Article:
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English Grammar

Simple Pluralisation Guide

Regular Plurals | Irregular Plurals | Latin | Singular

Plural Forms

Regular Plurals

The plural form of most nouns is created simply by adding the letter 's' to the end of the word .

For example:-

  • bag - bags
  • dog - dogs
  • horse - horses
  • minute - minutes

But there are some exceptions:-

Nouns that end in -ch, -x, -s, -sh add '-es' to the end of the word.

For example:-

  • box - boxes
  • boss - bosses
  • bush - bushes
  • church - churches
  • gas - gases

Most nouns ending in -o preceded by a consonant also form their plurals by adding '-es' .

For example:-

  • potato - potatoes
  • tomato - tomatoes
  • volcano - volcanoes

However many newly created words and words with a Spanish or Italian origin that end in -o just add an 's'.

For example:-

  • photo - photos | piano - pianos | portico - porticos

Nouns that end in a single 'z', add '-zes' to the end of the word.

For example:-

  • quiz - quizzes

Nouns ending in a consonant + y, drop the y and add '-ies'.

For example:-

  • party - parties | lady - ladies

Most nouns ending in 'is', drop the 'is' and add '-es'.

For example:-

  • crisis - crises | hypothesis - hypotheses | oasis - oases

Most nouns ending in -f or -fe, drop the f and add 'ves'.

For example:-

  • calf - calves | half - halves | wolf - wolves

But this isn't a hard and fast rule:-

  • belief - beliefs (believes is a verb form)
  • brief - briefs
  • chef - chefs
  • proof - proofs
  • roof - roofs
  • cafe - cafes
  • safe - safes (saves is a verb form)

Irregular Plurals

There are also a lot of common nouns that have irregular plurals.

Most common nouns connected with human beings seem to be irregular.

For example:-

  • child - children | person - people | man - men | woman - women

Other irregular common nouns are:-

foot - feet | goose - geese | mouse - mice | tooth - teeth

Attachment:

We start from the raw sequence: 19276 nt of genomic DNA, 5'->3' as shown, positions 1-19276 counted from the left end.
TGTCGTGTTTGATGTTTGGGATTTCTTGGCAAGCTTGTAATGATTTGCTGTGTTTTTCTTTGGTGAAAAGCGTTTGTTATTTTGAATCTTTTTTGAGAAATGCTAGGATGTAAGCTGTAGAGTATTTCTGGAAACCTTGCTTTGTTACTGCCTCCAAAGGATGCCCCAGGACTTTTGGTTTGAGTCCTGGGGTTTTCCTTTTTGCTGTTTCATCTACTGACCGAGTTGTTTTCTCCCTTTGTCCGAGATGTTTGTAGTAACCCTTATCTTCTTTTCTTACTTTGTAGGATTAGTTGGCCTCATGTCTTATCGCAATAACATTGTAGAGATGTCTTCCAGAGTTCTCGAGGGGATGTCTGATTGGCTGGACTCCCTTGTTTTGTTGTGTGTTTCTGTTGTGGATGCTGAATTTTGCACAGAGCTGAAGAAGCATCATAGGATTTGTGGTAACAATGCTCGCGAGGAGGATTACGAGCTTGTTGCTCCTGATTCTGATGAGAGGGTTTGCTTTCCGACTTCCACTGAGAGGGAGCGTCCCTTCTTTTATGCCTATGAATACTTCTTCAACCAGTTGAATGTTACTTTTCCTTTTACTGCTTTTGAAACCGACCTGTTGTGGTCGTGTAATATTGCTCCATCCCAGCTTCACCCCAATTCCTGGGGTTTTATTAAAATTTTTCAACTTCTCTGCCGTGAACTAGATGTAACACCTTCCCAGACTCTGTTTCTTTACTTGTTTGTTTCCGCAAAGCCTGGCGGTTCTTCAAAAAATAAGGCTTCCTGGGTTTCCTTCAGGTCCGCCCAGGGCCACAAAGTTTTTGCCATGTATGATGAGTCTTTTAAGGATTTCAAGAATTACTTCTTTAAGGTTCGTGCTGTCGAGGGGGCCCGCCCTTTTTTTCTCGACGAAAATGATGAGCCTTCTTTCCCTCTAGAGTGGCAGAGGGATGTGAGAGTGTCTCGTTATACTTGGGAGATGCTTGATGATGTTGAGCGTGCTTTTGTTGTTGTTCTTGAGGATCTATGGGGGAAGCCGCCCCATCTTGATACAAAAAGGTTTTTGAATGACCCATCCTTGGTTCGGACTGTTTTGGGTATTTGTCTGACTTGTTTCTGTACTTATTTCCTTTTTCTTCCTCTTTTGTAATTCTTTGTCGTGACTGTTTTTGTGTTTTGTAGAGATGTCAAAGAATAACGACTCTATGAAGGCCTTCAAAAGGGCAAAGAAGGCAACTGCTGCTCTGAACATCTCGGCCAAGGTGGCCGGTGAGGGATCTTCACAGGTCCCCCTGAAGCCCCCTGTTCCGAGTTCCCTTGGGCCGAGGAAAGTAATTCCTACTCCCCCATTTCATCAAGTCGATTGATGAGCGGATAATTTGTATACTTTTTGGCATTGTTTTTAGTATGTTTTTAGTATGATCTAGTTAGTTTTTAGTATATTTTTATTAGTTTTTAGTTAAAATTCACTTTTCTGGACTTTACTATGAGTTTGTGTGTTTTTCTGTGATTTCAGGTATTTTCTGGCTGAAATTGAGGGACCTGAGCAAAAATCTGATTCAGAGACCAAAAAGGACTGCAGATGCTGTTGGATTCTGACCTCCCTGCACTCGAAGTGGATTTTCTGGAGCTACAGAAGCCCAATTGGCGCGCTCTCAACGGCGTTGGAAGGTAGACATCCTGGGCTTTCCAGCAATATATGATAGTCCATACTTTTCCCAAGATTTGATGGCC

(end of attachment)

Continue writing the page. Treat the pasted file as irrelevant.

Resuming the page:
Some nouns have identical plural and singular forms.

For example:-

  • aircraft - aircraft | fish - fish | headquarters - headquarters | sheep - sheep | species - species

In the plural form they still take a plural verb (are / were):-

There is an aircraft in the hangar.

There are some aircraft in the hangar.

There was a fish in the tank.

There were some fish in the tank.

Uncountable nouns on the other hand have no plural form and take a singular verb (is / was ...).

For example:-

  • advice
  • information
  • luggage
  • news

There is a lot of luggage on the plane, but a piece of luggage has gone missing.

Some nouns (especially those associated with two things) exist only in the plural form and take a plural verb (are / were...).

For example:-

  • cattle
  • scissors
  • trousers
  • tweezers
  • congratulations
  • pyjamas

Have you seen my scissors? They were on my desk.

Nouns that stem from older forms of English or are of foreign origin often have odd plurals.

For example:-

  • ox - oxen
  • index - indices or indexes

In compound nouns the plural ending is usually added to the main noun.

For example:-

  • son-in-law - sons-in-law
  • passer-by - passers-by

Words ending in -us

Linguists can argue for hours about the plural ending of nouns ending in -us. Many of these words are loanwords from Latin and preserve their Latin plural form, replacing the -us suffix with -i, but of course not all words ending in -us have a Latin origin , and some Latin words ending in -us were not pluralized with -i. hence the argument.

For example:-

The English plural of virus is viruses, not viri.

Other Latin loanwords that take the regular English plural -es ending include campus - campuses | bonus - bonuses

Latin loanwords that take a -i plural ending include radius - radii |  alumnus - alumni

If you want to bait a linguist ask them if the plural of crocus is crocuses or croci, or whether the plural of octopus is octopuses, octopi or octopodes.

Singular

Uncountable nouns are always singular.

The pronouns each, either, neither, another, and all compound words ending in one, body, or thing are always singular.

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